Since the band was founded in 1993, Tocotronic has influenced a number of German bands with its headstrong music. DW-WORLD.DE spoke to singer Dirk von Lowtzow about changes the band has undergone.
No plans to break up: Guitarist Rick McPhail (first from right) joined the band just last year
Even before their first song hit record store shelves, Hamburg band Tocotronic already had a devoted fan club. A couple of songs and a handful of shows were all Jan Müller, Arne Zank, Dirk von Lowtzow needed to get a new generation of German rock on its feet.
The now ubiquitous but then still unusual attire of tight t-shirts with advertising logos also gave the band a reputation others ended up copying right down to the short in the front, long in the back haircuts.
"There were no stores where you could buy the stuff," von Lowtzow said. "We got out clothes from the donation boxes or flea markets and thought it was completely hilarious to have some kind of band uniform."
Sig n i n g about the idiosy n cratic
Dirk von Lotzow's songs concentrated the anger of a generation
It wasn't just the band's fashion sense that others imitated. Tocotronic's lyrics -- which brought young people's anger at German middle-class conservativeness to the boiling point by dealing with the peculiar aspects of everyday situations the band's fans saw reflected in their own lives -- were also absorbed by other bands.
Reading the writing scratched into school desks and spray painted on walls, the German music press prophesied that Tocotronic would begin a new era of German pop, along with other bands sucha s Blumfeld, Kolossale Jugend, Fünf Freunde and Huah!.
Tocotronic's 1995 debut album, "Digital ist besser" (Digital is better), became an anchor for a generation of pop music fans who wanted to stray from the mainstream.
To prove their position as outsiders in the German music industry, Tocotronic rejected an award from the pop music channel Viva in the "young, German and on the way up" category.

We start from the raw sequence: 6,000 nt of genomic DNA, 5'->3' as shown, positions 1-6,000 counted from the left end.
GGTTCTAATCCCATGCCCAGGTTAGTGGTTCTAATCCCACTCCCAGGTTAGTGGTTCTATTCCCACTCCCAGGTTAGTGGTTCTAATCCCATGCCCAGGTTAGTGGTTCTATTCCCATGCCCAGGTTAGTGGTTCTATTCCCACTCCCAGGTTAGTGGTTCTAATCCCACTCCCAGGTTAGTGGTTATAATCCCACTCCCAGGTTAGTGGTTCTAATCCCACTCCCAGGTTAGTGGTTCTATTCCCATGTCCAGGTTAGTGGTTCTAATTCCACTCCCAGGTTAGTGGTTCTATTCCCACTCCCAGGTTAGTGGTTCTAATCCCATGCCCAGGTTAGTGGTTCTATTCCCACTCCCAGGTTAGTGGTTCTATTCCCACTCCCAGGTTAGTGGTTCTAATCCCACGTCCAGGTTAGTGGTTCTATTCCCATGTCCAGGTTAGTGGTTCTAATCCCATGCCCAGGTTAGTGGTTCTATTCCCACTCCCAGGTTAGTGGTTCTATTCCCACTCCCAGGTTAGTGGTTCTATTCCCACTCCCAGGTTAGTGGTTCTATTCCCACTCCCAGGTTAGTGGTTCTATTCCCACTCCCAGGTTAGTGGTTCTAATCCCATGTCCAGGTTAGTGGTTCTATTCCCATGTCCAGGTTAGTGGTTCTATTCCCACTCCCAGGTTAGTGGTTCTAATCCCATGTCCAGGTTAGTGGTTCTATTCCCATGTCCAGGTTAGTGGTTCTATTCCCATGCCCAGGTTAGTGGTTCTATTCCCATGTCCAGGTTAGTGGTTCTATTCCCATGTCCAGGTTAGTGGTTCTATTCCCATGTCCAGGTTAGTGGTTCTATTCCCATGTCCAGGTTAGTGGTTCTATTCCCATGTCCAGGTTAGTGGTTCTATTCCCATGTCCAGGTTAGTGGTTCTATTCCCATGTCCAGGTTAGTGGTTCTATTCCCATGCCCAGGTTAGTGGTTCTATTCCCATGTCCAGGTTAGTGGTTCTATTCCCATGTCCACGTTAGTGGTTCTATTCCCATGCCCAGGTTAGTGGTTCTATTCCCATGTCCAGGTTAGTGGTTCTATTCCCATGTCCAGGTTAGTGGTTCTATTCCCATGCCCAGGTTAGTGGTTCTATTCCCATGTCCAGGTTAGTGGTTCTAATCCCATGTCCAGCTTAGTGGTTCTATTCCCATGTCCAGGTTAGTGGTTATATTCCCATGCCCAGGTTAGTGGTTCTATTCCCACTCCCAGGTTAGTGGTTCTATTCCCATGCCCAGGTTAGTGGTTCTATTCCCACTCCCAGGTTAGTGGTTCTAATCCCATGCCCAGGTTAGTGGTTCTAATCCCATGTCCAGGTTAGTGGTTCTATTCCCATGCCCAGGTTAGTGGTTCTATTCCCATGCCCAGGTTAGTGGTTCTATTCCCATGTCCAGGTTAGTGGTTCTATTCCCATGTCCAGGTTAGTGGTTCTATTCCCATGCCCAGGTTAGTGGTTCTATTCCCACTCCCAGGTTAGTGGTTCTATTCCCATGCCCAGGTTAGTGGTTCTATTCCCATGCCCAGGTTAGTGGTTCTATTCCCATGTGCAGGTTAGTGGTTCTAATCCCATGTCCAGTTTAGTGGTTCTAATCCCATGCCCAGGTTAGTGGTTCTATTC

"Back then, there was already a feeling of wanting to nationalize German rock music," von Lowtzow said. "With the refusal we wanted to make it clear that we are not interested in receiving awards under those conditions.
Movi n g i n a n ew, orga n ized directio n
Tocotronic broke out of its self confusion in 2005
After releasing "Es is egal, aber" (It's doesn't matter, but), the band decided it needed to develop in a different and new direction. This new direction took Tocotronic to France, where the band worked on a new album with producer Carol von Rautenkranz and integrated more instruments played by professional orchestra musicians into their songs, leaving the first albums' scratchy, raw tones on the cutting room floor.
It was a process, von Lowtzow said, that led to a chaotic period during which the band got lost in the increased effort needed to produce an album. The situation came to a head in 2002 with Tocotronic's self-titled album, which took a year and a half to produce.
To get past their confusion, the band left their headphones in the studio and descended into a Berlin basement and recorded their next album in 10 days. Tocotronic's lyrics changed, from dealing with daily situations to focusing more on the fantastical.
"At the beginning these everyday descriptions interested a lot more people," von Lowtzow said. "Back then we had the feeling there weren't many people doing anything like it.
Some cha n ges always occur
Still going strong
But Tocotronic didn't remain the lone voice of daily life for very long; Pop authors and even advertising companies adopted their style.
"Suddenly every idiot could write about what it's like to stand at the cash register and pay for a soda," von Lowtzow said. "We don't want to be incorporated into that and at a certain point decided to get interested in things besides this everyday world."
To make the transformation complete, the band traded their logo t-shirts and sweat suits for simple black pants and shirts.
At the beginning of 2006 fans were treated to "The Best of Tocotronic," but von Lowtzow was quick to point out that the lack of new material on the 22-song double album wasn't a sign that creative differences were driving the band members apart.
"That's an interpretation that is completely unknown to us," von Lowtzow said. "At the moment we're writing some new pieces for a new album, and there are absolutely no thoughts of even partially burying Tocotronic."